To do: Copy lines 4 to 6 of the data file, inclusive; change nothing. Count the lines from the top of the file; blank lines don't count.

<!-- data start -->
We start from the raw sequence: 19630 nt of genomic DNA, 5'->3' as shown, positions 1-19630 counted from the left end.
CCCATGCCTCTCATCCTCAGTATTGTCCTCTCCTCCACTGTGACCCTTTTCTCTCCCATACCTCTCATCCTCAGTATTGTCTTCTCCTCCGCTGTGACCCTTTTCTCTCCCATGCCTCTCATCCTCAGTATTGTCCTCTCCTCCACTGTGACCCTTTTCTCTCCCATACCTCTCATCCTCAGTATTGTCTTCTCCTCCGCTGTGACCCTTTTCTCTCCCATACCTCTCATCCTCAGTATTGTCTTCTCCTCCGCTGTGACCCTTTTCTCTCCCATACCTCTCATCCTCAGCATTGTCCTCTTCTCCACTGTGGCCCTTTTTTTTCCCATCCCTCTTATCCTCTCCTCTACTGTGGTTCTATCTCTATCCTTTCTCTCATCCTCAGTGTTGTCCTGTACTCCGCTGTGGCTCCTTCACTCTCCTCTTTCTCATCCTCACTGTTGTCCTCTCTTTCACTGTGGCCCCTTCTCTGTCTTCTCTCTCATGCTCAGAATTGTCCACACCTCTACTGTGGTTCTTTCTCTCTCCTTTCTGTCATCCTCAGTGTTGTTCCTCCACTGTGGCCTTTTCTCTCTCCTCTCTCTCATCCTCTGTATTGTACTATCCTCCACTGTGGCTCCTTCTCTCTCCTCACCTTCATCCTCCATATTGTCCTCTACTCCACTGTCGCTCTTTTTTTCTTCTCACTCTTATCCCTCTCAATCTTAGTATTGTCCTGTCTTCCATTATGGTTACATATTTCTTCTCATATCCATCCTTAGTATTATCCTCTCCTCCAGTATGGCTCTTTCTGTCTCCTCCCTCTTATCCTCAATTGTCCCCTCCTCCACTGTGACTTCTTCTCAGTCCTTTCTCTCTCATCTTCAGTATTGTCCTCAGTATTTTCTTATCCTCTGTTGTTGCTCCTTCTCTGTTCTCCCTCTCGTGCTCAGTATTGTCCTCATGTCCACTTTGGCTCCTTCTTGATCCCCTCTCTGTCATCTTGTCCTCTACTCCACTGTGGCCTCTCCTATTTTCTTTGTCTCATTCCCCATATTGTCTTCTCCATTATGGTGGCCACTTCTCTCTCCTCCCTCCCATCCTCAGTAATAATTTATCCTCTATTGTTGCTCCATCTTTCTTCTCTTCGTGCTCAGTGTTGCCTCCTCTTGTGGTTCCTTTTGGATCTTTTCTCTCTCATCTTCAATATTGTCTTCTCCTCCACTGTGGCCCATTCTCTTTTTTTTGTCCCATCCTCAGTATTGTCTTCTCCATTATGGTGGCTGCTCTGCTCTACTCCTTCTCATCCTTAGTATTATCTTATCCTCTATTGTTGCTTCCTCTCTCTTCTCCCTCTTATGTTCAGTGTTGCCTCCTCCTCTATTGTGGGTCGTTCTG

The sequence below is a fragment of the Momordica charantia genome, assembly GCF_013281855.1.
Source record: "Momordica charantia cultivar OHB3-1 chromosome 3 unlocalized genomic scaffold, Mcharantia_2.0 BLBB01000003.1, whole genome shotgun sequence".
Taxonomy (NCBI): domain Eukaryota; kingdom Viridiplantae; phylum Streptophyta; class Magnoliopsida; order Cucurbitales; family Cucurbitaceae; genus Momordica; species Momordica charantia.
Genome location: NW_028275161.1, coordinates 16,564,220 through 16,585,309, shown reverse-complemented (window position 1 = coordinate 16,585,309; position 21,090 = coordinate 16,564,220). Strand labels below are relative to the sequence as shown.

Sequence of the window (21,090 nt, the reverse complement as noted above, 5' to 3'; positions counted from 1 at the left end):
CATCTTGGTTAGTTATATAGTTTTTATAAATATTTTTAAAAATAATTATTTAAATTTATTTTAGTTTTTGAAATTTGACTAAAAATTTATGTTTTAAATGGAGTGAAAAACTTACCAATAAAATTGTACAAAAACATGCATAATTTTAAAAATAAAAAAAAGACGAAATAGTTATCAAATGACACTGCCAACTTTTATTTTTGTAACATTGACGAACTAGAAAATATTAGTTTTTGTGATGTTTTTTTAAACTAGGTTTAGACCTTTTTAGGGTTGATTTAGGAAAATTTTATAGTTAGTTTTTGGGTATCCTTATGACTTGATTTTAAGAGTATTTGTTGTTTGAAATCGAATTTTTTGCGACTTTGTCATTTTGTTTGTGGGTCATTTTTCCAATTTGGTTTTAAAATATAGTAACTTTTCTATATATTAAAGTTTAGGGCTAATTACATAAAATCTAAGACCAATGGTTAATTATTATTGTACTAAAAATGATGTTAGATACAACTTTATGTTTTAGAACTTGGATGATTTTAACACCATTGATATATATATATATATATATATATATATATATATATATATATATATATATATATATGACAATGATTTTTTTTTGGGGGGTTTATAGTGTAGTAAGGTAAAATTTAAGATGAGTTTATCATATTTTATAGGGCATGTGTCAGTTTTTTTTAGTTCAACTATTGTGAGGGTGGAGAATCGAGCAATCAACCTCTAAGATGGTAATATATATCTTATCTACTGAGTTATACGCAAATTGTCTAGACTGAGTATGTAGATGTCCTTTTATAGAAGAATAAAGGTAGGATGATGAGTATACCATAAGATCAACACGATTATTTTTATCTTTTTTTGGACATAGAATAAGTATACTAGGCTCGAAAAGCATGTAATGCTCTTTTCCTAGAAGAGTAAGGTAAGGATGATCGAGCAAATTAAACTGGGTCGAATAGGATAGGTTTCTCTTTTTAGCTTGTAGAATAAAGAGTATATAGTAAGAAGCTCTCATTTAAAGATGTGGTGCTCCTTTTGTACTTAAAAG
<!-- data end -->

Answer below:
Source record: "Momordica charantia cultivar OHB3-1 chromosome 3 unlocalized genomic scaffold, Mcharantia_2.0 BLBB01000003.1, whole genome shotgun sequence".
Taxonomy (NCBI): domain Eukaryota; kingdom Viridiplantae; phylum Streptophyta; class Magnoliopsida; order Cucurbitales; family Cucurbitaceae; genus Momordica; species Momordica charantia.
Genome location: NW_028275161.1, coordinates 16,564,220 through 16,585,309, shown reverse-complemented (window position 1 = coordinate 16,585,309; position 21,090 = coordinate 16,564,220). Strand labels below are relative to the sequence as shown.